LOS ANGELES--As Ricky Ricardo might say, "ABC, you got some 'splaining to do!"
After a resurgent 2004 season, in which the network launched Desperate Housewives, Grey's Anatomy, and Lost, ABC took a chance in 2005 with two expensive dramas that didn't pan out: Commander in Chief, the big-budget series about Geena Davis as the first female US president, and Invasion, the sci-fi serial about aliens coming to take over the earth via Florida.
Network president Stephen McPherson answered questions Tuesday at the TV Critic's Association summer press tour, being held in Pasadena. When asked what he thought went wrong with Chief, McPherson said if he did it again, he would do it all differently.
"We would definitely do it over," he said. "What we would do is bring it on later in the season and let [show creator] Rod [Lurie] prep for it longer than he had a chance to...He was the voice of that show. I think the week-to-week production of a series was a real education to him...if we had gotten out ahead of it, we would have been able to deliver a show week to week."
McPherson defended Desperate Housewives, which received a flogging this past season from fans and TV critics alike. He bristled at the notion that Housewives had suffered a "creative collapse."
"I completely disagree about a creative collapse. I think that's really overstating it," he said. "What has changed this year is that Tom Spezialy has left...and [show creator] Marc Cherry has taken over 100 percent. The early scripts and the arcs and the mystery are...a lot stronger from the get-go. I think everyone admitted that last year [the show] stumbled a little bit, but now [all stories] will be going through Marc's typewriter. It's going to get back tonally to more of a wicked comedy."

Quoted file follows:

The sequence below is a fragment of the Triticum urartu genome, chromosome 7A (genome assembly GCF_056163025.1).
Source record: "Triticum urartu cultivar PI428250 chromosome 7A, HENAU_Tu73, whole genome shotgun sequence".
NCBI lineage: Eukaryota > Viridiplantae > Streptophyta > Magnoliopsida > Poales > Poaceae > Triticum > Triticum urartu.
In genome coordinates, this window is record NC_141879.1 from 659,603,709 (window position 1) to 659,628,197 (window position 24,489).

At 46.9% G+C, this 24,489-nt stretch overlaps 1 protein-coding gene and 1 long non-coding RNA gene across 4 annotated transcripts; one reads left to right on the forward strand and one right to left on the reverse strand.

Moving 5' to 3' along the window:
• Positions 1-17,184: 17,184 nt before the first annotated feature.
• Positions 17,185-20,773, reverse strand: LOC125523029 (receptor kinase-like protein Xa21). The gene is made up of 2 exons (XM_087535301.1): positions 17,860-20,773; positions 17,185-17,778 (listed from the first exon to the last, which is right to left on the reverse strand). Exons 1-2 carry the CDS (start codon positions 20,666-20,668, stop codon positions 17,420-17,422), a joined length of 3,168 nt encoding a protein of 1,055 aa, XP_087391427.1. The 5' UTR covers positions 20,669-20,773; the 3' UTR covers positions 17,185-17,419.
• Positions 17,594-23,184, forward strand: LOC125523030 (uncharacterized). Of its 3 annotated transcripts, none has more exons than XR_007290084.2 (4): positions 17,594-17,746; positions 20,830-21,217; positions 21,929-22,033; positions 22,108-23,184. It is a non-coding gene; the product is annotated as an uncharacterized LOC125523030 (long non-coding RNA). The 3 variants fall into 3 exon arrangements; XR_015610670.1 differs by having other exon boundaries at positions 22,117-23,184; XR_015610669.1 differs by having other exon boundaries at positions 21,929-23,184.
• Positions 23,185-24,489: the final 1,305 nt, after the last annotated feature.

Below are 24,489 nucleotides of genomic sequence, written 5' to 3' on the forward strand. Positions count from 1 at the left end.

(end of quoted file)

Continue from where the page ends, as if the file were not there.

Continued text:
This season, Daybreak features a story that builds upon itself, wherein a man (Taye Diggs) must relive the same day over and over, one day per episode for 13 episodes. The Nine, starring Kim Raver from 24, and Six Degrees, from Lost creator JJ Abrams, both follow groups of people whose stories unfold throughout the season.
The network head explained ABC's thinking behind airing so many serialized shows, which typically have a hard time drawing in new viewers, who feel they have missed too much if they don't watch early on.
"We went with the best shows we had. Serialized dramas certainly present some challenges," he admitted. “You've got to explain that people can join along the way. I think you saw that in the second season of Lost--there were a number of people who thought the train had left the station."
He went on to discuss the failure of one high-profile serialized drama, Invasion. The alien series was put into the time slot behind Lost last fall and never produced the numbers the network wanted.
"We really liked the show. Shaun [Cassidy, creator] continued to improve that show. There were some brilliant performances in it. But we could just not get a large audience off it," McPherson said. "We really believed in it. It came down to the wire."
None of ABC's new comedies, such as the Salma Hayek-produced telenovella remake Ugly Betty and the Ted Danson semiscripted Help Me Help You, feature laugh tracks. Additionally, all of them are single camera, as opposed to the traditional sitcom style of multiple cameras on a studio set.
McPherson said that the genre is so tapped-out, it's time to try anything new.
"We feel like the same old same old is not working, so the traditional three-camera, couch-in-the-middle sitcom just didn't seem to be breaking out...there weren't great voices [like] Tim Allen or Roseanne Barr," he said. "I think comedy is risky right now because it's kind of broken, and I think that's a great thing [because] people are taking chances."
ABC hopes to reap risk-taking rewards beginning September 8.